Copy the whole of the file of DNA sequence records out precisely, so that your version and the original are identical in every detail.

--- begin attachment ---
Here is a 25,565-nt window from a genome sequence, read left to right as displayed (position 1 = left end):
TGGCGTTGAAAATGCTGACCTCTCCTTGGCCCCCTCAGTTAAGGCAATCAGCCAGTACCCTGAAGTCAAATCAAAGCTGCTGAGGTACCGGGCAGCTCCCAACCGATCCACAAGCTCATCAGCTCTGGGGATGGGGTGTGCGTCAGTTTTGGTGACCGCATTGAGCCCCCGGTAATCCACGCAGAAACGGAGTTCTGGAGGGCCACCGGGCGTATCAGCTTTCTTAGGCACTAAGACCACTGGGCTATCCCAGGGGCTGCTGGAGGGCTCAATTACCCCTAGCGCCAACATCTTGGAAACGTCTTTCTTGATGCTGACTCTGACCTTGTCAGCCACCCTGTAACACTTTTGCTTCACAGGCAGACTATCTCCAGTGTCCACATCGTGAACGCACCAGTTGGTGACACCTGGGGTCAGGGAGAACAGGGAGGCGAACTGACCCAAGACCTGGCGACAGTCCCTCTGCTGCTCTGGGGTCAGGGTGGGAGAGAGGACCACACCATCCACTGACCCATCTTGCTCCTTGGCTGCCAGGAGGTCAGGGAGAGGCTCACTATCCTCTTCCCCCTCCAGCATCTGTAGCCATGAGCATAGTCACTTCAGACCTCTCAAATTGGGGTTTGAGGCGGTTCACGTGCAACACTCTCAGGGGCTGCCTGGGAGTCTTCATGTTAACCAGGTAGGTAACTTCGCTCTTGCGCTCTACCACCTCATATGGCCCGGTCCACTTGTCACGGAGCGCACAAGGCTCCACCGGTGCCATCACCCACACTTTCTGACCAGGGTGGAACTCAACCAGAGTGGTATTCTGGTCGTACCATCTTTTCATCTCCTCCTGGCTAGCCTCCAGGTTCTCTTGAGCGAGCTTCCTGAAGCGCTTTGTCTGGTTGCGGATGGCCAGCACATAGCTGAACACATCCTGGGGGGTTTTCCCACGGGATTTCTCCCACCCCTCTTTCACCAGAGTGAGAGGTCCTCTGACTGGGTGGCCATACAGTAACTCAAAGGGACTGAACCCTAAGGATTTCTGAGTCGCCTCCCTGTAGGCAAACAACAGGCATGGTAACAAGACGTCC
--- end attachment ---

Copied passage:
Here is a 25,565-nt window from a genome sequence, read left to right as displayed (position 1 = left end):
TGGCGTTGAAAATGCTGACCTCTCCTTGGCCCCCTCAGTTAAGGCAATCAGCCAGTACCCTGAAGTCAAATCAAAGCTGCTGAGGTACCGGGCAGCTCCCAACCGATCCACAAGCTCATCAGCTCTGGGGATGGGGTGTGCGTCAGTTTTGGTGACCGCATTGAGCCCCCGGTAATCCACGCAGAAACGGAGTTCTGGAGGGCCACCGGGCGTATCAGCTTTCTTAGGCACTAAGACCACTGGGCTATCCCAGGGGCTGCTGGAGGGCTCAATTACCCCTAGCGCCAACATCTTGGAAACGTCTTTCTTGATGCTGACTCTGACCTTGTCAGCCACCCTGTAACACTTTTGCTTCACAGGCAGACTATCTCCAGTGTCCACATCGTGAACGCACCAGTTGGTGACACCTGGGGTCAGGGAGAACAGGGAGGCGAACTGACCCAAGACCTGGCGACAGTCCCTCTGCTGCTCTGGGGTCAGGGTGGGAGAGAGGACCACACCATCCACTGACCCATCTTGCTCCTTGGCTGCCAGGAGGTCAGGGAGAGGCTCACTATCCTCTTCCCCCTCCAGCATCTGTAGCCATGAGCATAGTCACTTCAGACCTCTCAAATTGGGGTTTGAGGCGGTTCACGTGCAACACTCTCAGGGGCTGCCTGGGAGTCTTCATGTTAACCAGGTAGGTAACTTCGCTCTTGCGCTCTACCACCTCATATGGCCCGGTCCACTTGTCACGGAGCGCACAAGGCTCCACCGGTGCCATCACCCACACTTTCTGACCAGGGTGGAACTCAACCAGAGTGGTATTCTGGTCGTACCATCTTTTCATCTCCTCCTGGCTAGCCTCCAGGTTCTCTTGAGCGAGCTTCCTGAAGCGCTTTGTCTGGTTGCGGATGGCCAGCACATAGCTGAACACATCCTGGGGGGTTTTCCCACGGGATTTCTCCCACCCCTCTTTCACCAGAGTGAGAGGTCCTCTGACTGGGTGGCCATACAGTAACTCAAAGGGACTGAACCCTAAGGATTTCTGAGTCGCCTCCCTGTAGGCAAACAACAGGCATGGTAACAAGACGTCC